Be Here Now was commissioned by Cincinnati Playhouse in the Park. But for its first developmental reading, Laufer sent it to Lou Tyrrell at FAU.
“He’s been my champion for 15 years,” she says. “He did my first professional production, he gave me my first commission, he produced almost everything I ever sent him and he’s given me five or six readings and he gave me my first job as a director. He just had confidence in me. I can’t ask for more than that.”
“All of her plays embody an incredible humanity,” says Tyrrell, who introduced her to audiences with The Last Schwartz in 2002 and most recently produced her Three Sisters of Weehawken. “It begins with a character’s perspective of the world, with vulnerabilities and eccentricities that are so recognizable, so real and tragic yet so funny.
“Deb would be the first one to not try to take herself too seriously. Yet her voice in the theater is one of the most serious I’ve encountered in my career. She can tackle these major life issues with the extraordinary balance of poignance and humor.”
More and more, Laufer directs her plays, such as Weehawken at FAU Theatre Lab and Informed Consent at GableStage last year. “I wish I’d gotten to direct each of my plays before I published them. First of all, I find what is not necessarily clear on the page and needs to be in the stage directions. And it’s a really good way to hone it before publication.” she says. “Directing makes me a better playwright, I really believe that. It’s all storytelling.”
Tyrrell gave Laufer her first directing job on a hunch that she could do it. “The hunch was there but also you can’t write what she does, the nuance of character, that very unique perspective without having great instincts for getting it on a stage,” he explains.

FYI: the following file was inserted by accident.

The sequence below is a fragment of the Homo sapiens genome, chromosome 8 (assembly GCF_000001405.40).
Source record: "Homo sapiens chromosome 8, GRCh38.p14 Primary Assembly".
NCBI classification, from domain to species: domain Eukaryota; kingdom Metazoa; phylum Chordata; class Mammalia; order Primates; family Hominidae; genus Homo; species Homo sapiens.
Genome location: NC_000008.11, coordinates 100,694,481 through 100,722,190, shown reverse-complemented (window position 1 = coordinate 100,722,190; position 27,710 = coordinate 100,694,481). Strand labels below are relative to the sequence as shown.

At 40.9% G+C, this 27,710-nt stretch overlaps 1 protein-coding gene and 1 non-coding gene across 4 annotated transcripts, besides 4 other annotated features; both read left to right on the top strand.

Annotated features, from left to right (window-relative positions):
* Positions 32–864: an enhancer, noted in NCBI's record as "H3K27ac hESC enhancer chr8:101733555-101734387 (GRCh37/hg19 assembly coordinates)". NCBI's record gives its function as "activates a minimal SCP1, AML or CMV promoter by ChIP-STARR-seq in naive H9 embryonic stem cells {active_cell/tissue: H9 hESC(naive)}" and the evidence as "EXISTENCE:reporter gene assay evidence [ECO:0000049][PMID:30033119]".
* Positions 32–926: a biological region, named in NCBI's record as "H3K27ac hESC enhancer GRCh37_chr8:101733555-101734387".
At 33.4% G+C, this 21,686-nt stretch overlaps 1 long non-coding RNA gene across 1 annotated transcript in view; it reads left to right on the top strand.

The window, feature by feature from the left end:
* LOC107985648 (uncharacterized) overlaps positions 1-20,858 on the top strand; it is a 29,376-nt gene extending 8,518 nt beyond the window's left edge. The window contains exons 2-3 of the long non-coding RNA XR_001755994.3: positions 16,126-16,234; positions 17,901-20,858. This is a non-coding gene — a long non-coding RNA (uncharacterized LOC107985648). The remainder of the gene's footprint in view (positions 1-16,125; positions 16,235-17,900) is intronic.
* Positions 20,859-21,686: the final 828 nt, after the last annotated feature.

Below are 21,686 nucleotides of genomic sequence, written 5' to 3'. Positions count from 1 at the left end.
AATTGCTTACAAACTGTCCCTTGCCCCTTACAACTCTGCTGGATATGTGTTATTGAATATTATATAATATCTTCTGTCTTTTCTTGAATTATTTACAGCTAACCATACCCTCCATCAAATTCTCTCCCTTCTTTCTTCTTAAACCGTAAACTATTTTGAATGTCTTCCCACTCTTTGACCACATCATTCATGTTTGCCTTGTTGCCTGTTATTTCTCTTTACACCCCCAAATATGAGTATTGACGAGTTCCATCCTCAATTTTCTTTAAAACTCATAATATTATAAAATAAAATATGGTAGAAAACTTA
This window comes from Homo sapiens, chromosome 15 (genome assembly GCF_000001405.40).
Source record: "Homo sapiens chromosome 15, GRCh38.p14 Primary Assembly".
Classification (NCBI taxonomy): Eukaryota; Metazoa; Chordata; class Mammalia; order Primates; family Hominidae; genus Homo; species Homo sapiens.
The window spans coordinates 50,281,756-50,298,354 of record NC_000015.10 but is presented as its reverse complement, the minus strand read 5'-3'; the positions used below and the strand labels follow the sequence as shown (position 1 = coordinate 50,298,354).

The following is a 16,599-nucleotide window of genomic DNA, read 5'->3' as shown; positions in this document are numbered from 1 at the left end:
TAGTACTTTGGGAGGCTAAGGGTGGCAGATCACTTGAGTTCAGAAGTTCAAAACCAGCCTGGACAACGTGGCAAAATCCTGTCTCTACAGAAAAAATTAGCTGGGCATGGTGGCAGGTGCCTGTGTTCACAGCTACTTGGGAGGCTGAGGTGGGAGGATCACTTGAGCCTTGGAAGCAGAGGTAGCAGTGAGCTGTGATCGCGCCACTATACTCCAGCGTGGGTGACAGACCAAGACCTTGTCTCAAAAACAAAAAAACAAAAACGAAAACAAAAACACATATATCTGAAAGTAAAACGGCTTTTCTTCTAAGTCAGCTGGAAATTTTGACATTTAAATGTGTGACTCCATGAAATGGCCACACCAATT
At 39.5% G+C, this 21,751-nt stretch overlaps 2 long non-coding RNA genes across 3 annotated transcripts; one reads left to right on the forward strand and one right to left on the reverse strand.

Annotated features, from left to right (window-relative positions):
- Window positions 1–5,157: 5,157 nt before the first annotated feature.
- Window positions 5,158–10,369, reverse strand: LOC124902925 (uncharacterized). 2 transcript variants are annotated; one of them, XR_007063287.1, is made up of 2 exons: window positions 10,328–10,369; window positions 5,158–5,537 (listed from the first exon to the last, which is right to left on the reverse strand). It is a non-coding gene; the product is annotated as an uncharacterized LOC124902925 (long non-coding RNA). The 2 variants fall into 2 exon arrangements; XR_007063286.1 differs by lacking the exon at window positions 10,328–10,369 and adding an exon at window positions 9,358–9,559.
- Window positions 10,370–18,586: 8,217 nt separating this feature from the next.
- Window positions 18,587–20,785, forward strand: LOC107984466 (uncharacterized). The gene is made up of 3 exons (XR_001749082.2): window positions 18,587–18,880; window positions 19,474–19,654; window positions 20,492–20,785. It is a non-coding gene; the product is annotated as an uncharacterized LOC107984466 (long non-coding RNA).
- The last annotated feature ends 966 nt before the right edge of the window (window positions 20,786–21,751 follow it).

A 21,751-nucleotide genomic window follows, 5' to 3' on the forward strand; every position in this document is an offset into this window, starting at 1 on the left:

“I think she is one of those consummate women of the theater that are capable of all of it.”
After FAU, Be Here Now already has another production lined up, at Georgia’s Aurora Theatre. “I told the artistic director there that the comedy comes out of a deep sadness. I think the play comes from a real terror of mortality, a real understanding that we have a short time here and we should make the most of it. And maybe we should look twice at people we think are beneath us, not worthy of our time.
“It is a comedy and I want my laughs. I’m a laugh whore. I’m sad if I don’t get my laughs. But I think it’s a pretty serious play.”
By now, Laufer estimates that she has had about 100 productions of her plays around the country, as well as in Germany, Russia, Canada and Australia.
Leveling Up, her play about slackers fixated on video games, was optioned for Broadway, but that fell through, a disappointment she should be used to by now. “It’s hard to get something to Broadway,” concedes Laufer. “This is my eighth commercial option for New York and all eight fell through.”
Perhaps Be Here Now will be her commercial breakthrough. “I think it might be my favorite of my plays,” she says. “I think it’s funny, but it’s also beautiful. I think it has something in there that people will want to hear about. I think people walk out seeing the world a little differently after they’ve seen it.”
BE HERE NOW, FAU Theatre Lab, 777 Glades Road, Parliament Hall, Florida Atlantic University campus, Boca Raton. April 6-22. $35. 561-297-6124.